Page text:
19 November 2010
Collectors Gazette's monthly gaze into the weird and wonderful world of eccentric collector/dealer Obsolete Oz, his canine sidekick Nipper and erstwhile companions ‘Skip Rat’ and ‘Ferret’. ...
Hi folks. It’s amazing how quickly the years seem to fly by and here we are, once again, with our December issue and the dawn of 2011 lurking just around the corner.
I was sitting down at the local the other night reminiscing with my old mate Ferret and the lads about how time flies and recalling memories of our first jobs and my early years of collecting.
When I told Ferret that my first wage packet as a van lad delivering furniture from a warehouse was £7 for a long, hard, 40-hour week in 1972, he couldn’t believe it. Seven quid went a long way in those days though, especially when a pint of beer was 15p!
By my reckoning, the first swapmeet I attended was way back in 1976... Crikey, can that really be almost 35 years ago? Those were the days when Oz had a good mop of hair on his head and a nice slim waistline to boot! One thing he didn’t have, however, was much spare dosh being a poor art student for five long years!
In those distant days ‘swapmeets’ were exactly what the name suggested – the chance to get rid of unwanted models and trains and acquire new additions by swapping, although there was always plenty of stuff put out on tables for sale. The first swapmeets I went to were held in a small village hall where you could buy quality unboxed diecast toys for as little as 50p or a pound, and boxed Matchbox 1-75s for a couple of quid. If you had a fiver to spare, you could have invested it in a boxed Dinky Supertoy and I did splash out a fiver on a Foden wagon on one occasion as a special treat! In hindsight, we all wished we’d spent more in those halcyon days and stashed them away but, the simple fact of the matter is, we just didn’t have the cash to do it.
All this nostalgia was sparked off when I sold a Dinky Riley saloon the other day in really nice nick to a guy who came in looking for good, clean, unboxed Dinkys. “You could buy these for 50 pence each at one time,” he mused as he handed me a crispy £20 note to add the Riley to his ever-expanding collection.
Dinkys don’t come cheap these days, not even at car boot sales, as most folk seem to know their value but, some collectables are so odd and unusual that nobody really knows their true value. This was the case when I bagged a great car boot bargain a few weeks back in the shape of a collection of WWI paper flags that had been stored inside an old Oxo tin. These colourful little flags were from charity flag days when street collections raised money to support all sorts of needy wartime causes from huts for soldiers to horse hospitals, children’s homes to Salvation Army ambulances and tank building funds. I was more than happy to pay a tenner for them as they are so delicate I can’t imagine many having survived.
Another delicate find was several old dummy chocolate bars designed to be used in sweet shop window displays. They were all made by Cadbury in the 1950s and look so realistic Ferret thought they had real chocolate inside! I bagged these dummy bars for a fiver which I considered to be a very reasonable price to pay.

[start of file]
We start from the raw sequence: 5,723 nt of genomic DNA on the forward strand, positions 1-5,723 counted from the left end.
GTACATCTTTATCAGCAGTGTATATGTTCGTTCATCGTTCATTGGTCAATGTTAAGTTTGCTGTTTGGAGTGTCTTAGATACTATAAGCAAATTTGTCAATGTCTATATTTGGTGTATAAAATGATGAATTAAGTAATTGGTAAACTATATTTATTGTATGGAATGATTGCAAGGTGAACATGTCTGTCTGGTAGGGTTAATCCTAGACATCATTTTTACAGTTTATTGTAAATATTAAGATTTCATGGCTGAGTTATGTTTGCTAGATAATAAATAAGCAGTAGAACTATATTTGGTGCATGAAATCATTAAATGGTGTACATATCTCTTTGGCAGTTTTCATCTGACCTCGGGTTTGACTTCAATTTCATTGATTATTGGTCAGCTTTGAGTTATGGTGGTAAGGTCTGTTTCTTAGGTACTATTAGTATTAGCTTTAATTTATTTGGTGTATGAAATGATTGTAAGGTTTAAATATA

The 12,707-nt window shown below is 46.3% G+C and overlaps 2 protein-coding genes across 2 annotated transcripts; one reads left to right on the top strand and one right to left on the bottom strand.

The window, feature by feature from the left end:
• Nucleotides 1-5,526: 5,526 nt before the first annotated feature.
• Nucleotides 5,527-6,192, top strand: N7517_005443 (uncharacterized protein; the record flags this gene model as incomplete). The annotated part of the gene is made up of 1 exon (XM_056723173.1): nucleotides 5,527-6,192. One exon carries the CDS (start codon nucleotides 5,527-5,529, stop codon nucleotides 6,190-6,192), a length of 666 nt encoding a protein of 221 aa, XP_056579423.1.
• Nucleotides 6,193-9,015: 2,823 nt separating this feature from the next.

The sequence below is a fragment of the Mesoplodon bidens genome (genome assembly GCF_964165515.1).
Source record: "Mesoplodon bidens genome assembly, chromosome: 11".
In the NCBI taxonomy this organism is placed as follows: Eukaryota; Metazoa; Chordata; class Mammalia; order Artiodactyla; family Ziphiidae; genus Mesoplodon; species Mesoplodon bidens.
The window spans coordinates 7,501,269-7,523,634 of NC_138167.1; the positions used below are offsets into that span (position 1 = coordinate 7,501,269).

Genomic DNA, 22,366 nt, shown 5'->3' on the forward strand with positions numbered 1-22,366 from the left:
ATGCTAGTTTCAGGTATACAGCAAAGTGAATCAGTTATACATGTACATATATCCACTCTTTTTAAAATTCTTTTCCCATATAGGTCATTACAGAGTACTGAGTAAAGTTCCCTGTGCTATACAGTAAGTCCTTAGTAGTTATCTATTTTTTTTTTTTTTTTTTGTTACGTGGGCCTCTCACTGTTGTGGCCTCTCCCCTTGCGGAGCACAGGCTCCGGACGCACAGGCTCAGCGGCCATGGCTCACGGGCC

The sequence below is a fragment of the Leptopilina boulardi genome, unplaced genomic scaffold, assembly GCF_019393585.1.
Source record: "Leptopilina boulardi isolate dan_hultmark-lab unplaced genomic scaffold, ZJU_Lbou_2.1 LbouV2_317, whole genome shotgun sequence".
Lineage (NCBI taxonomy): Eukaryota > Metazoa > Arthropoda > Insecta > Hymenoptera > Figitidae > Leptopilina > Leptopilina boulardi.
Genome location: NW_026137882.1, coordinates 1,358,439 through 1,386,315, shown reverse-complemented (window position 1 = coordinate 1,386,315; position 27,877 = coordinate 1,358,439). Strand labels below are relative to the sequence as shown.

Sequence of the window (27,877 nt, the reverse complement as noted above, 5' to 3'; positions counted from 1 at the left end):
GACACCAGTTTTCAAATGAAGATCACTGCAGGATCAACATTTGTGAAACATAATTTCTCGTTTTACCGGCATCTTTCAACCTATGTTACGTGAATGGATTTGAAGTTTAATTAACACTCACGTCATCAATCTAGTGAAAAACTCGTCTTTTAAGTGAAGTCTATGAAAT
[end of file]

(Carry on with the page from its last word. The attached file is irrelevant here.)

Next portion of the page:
Another confectionery-related item to come my way this month was a superb large oval toffee tin that once contained some Blue Ribbon brand Toffee Ginger made by Marshall’s of Blyth, Northumberland. It cost me a tenner but was well worth it in the condition it was in with only very minor scratching. The toffee tin brigade will be scrapping over this one!
My most unusual recent find was a Scalextric ‘Roar’ 45rpm record, the likes of which I’ve never seen before. Both sides contain the sounds of motor races designed to add realism to Scalextric sets – I can imagine this being fantastic fun in a dark room re-enacting one of those classic Le Mans night races with D-Type jags… there’s the kid in me coming out again, just the type of thing me and my mates would have done back in the 1960s if we’d laid our hands on this record which only cost a mere 10p at a car boot sale!
Talking of the 1960s, a Matchbox catalogue dating from 1962 and in pristine condition soon found a buyer willing to hand over £8 for it. The cover showed a classic Jaguar saloon with real windows and a lifting bonnet which was a real revelation for Matchbox collectors in those days… I can still remember my uncle buying me one of these for my birthday.
Another great piece of 1960s nostalgia to find a new home was an original old Milky Bar Kid plastic star badge that sold for £12. It was the first one of these I'd had in stock for about 15 years so I knew it would sell quickly.
Another quick sale was made when a John Hill and Co hollow cast ostrich in superb condition was snapped up by a keen metal figure collector for £10.
Finally, a clockwork Wells Pocketoy tinplate open wagon found a new home in Holland when a Dutch guy called in on his way to one of the big antique fairs. He was more than happy to pay the asking price of £25, telling me that toy prices here in the UK tend to be a bit cheaper than in Holland making his twice yearly buying mission very worthwhile.
Well, that’s about it for this month folks… see you all in 2011 which I hope will be another bumper year of bargains for us all!
*A self-confessed ‘old timer’ with one foot firmly fixed in the past, Oz scours car boot sales, fleamarkets and jumble sales for collectables, selling his stock in an antiques centre cabinet brimming with old toys and juvenalia.
*'Obsolete Oz' is a regular feature in the Collectors Gazette. Make sure you don't miss an issue by signing up for a subscription here.